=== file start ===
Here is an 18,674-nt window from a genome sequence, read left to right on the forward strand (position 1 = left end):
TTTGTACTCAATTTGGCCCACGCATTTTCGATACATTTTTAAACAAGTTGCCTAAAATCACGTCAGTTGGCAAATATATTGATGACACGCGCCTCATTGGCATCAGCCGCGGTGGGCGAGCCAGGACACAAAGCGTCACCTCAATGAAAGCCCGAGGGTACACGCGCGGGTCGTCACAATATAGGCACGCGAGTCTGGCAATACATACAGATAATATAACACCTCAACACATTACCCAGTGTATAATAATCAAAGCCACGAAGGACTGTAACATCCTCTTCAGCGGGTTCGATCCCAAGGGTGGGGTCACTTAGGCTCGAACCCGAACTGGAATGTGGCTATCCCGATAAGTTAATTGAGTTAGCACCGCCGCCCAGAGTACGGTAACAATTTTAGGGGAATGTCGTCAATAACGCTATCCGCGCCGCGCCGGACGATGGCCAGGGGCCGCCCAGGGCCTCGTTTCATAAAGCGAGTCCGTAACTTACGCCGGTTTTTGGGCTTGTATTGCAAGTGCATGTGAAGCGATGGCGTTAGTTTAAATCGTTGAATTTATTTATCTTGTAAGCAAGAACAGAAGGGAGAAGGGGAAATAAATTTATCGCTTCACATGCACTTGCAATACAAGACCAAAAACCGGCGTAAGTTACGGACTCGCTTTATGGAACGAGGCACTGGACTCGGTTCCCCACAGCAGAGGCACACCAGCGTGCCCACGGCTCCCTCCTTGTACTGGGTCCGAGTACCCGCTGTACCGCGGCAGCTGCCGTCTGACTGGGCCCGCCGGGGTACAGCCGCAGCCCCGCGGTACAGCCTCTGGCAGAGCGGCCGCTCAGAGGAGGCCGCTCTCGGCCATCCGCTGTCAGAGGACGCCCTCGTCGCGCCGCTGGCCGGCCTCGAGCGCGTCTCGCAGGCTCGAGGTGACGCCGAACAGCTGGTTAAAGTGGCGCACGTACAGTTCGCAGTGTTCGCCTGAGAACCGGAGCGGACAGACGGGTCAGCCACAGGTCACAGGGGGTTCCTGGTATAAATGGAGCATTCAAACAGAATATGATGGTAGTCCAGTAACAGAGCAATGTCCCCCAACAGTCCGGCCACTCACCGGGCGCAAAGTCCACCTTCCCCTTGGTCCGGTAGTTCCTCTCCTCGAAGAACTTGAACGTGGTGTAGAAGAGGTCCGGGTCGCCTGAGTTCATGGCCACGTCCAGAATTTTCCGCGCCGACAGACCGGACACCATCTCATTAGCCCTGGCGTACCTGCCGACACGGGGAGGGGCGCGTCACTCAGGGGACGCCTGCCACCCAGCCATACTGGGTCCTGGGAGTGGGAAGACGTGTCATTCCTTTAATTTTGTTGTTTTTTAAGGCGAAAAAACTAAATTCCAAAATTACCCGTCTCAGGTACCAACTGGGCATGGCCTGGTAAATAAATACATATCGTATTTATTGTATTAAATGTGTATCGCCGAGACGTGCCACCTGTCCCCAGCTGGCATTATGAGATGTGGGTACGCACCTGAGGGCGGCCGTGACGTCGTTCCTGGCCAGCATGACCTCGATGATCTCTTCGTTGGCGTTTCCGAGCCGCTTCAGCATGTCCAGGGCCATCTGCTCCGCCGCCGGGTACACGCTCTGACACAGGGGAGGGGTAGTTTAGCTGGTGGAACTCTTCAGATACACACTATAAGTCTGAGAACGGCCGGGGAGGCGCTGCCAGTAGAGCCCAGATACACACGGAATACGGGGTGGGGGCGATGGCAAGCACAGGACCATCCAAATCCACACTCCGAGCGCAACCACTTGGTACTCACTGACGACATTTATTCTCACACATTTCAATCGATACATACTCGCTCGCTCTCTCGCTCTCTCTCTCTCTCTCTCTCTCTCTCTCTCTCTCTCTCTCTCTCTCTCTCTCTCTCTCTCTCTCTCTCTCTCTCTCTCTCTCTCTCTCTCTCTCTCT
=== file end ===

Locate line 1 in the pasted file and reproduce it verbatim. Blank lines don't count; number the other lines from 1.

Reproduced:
Here is an 18,674-nt window from a genome sequence, read left to right on the forward strand (position 1 = left end):